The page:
For Omar Foda, beer is in the blood. From the 1960s to the 1980s, his grandfather worked for the brewery that produced the storied Egyptian beer Stella. “It always seemed odd when I told people I was Egyptian and that I was Muslim, and then was like, oh, yeah, and my grandfather owned a beer company in Egypt,” says Foda, a doctoral candidate in Near Eastern Languages and Civilizations with a focus on the Middle East. “It always seemed to be shocking.”
When it came time for him to choose a dissertation topic, an investigation into the history of Stella and the cultural impact of the beer industry in Egypt seemed an obvious choice. Now the research for Grand Plans in Glass Bottles: The Economic, Social, and Technological History of Beer in Egypt, 1880—1970 has been published in the International Journal of Middle East Studies.
The companies that would come to produce Stella—Crown Brewery in Alexandria and Pyramid Brewery in Cairo—were founded in 1897 and 1898 respectively. In the late 1930s, beer giant Heineken bought into both companies. “There were two Stellas in the market at this point, both under the same brand, but slightly different,” says Foda, who scoured the National Archives in Egypt and Heineken’s digitized records, contained within the Amsterdam City Archives. “Of course, the people in Alexandria believed their Stella was better, while the people in Cairo, where Stella was controlled more strongly by Heineken, were very intent that their Stella was better.”
The struggle back and forth between the two breweries would continue until the 1960s when the government nationalized them both and paid Heineken a below-market rate as a token of their forced confiscation of the company’s assets. “This was during a period when Egyptianized foreigners, businesses included, were told to either became full Egyptian citizens, or leave the country.”
In addition to chronicling the history of the industry, Foda also wanted to examine the cultural influence of alcohol in the region. For this research he relied on secondary sources like literature and movies. “I was looking at how people in different media talked about beer or where it might have appeared, because it gives us a greater sense of the cultural footprint,” he says. Thanks to advertising, by the mid-20th century beer had penetrated Egyptian culture and become a beverage people understood. “There’s this imagined ideal of sitting on the beach eating some fried fish and having a cold Stella beer. It’s refreshing, it has effervescence— that’s the way it was sold. “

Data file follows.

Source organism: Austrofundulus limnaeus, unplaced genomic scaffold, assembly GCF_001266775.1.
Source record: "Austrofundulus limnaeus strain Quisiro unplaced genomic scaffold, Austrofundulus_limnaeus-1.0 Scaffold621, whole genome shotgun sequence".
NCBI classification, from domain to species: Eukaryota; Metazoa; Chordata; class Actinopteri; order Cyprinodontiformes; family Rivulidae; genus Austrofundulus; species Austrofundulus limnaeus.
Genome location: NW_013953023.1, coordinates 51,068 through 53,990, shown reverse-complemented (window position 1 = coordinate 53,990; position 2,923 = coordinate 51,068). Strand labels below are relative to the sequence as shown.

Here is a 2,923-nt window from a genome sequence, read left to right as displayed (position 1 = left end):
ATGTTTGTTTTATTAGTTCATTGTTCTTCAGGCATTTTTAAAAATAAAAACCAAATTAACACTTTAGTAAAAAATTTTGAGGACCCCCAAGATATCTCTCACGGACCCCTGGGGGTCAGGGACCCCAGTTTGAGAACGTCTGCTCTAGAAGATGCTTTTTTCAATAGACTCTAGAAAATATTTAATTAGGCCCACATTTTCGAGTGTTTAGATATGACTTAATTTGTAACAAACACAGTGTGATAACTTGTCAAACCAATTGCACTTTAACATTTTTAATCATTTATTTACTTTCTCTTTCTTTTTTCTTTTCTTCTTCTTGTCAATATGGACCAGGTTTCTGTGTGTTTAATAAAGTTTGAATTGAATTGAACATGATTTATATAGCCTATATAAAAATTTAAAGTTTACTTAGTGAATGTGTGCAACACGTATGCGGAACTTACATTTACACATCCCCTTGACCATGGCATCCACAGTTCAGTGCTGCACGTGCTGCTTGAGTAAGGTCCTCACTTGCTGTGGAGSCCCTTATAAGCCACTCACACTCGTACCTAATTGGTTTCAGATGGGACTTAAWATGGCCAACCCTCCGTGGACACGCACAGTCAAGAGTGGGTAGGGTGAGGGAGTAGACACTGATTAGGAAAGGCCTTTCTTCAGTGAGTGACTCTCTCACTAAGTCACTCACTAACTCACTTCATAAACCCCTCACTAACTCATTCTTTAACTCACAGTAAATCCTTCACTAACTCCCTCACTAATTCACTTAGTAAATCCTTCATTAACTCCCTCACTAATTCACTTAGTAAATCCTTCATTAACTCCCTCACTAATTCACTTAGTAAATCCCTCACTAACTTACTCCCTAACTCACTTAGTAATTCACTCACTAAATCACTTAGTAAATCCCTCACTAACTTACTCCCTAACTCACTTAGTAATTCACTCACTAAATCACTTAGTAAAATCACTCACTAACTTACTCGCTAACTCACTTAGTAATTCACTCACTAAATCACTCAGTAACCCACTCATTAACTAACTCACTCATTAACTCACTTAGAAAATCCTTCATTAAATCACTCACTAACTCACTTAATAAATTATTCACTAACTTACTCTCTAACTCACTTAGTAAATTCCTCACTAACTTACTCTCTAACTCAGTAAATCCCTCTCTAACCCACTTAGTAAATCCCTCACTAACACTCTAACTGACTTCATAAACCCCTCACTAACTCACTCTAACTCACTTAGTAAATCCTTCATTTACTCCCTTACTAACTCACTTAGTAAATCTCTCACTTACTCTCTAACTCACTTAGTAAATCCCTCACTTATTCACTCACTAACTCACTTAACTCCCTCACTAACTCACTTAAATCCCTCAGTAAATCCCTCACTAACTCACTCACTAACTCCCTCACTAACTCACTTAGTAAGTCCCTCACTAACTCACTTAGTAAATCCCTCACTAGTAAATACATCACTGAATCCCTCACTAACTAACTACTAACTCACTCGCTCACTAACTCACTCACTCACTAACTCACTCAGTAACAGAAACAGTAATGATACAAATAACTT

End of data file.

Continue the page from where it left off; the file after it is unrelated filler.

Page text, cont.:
But by the time the ‘70s and ‘80s rolled around, Foda says, many in the Middle East had begun to treat alcohol with suspicion, some even regarding it as a sin. “With the rise of Islamic modernism and movements that prioritize Islam as the way forward, beer, just like every other alcohol, becomes problematic,” says Foda. “In those areas it becomes strange that you would even have a beer industry when Islam is the defining characteristic of your society.”
The industry has become proficient at adapting to changing cultural tides, though, Foda says. When it became more difficult to sell alcohol, companies expanded into soft drinks. “In the ‘20s and ‘30s you would have large advertisements for beer on billboards. Now that doesn’t really exist. Companies have to be clever in how they choose to sell their product.”
As for future research, Foda hopes to adapt his dissertation into a book-length work that will better address the public health implications of the growth of the beer industry in Egypt. “I want to look at the epidemiology of alcohol dependency in the country,” says Foda. “And also look outside of Egypt to other countries in the Middle East like Turkey, Morocco, and Sudan to add nuance to my discussion of the arrival of brewing techniques and technologies in the region.”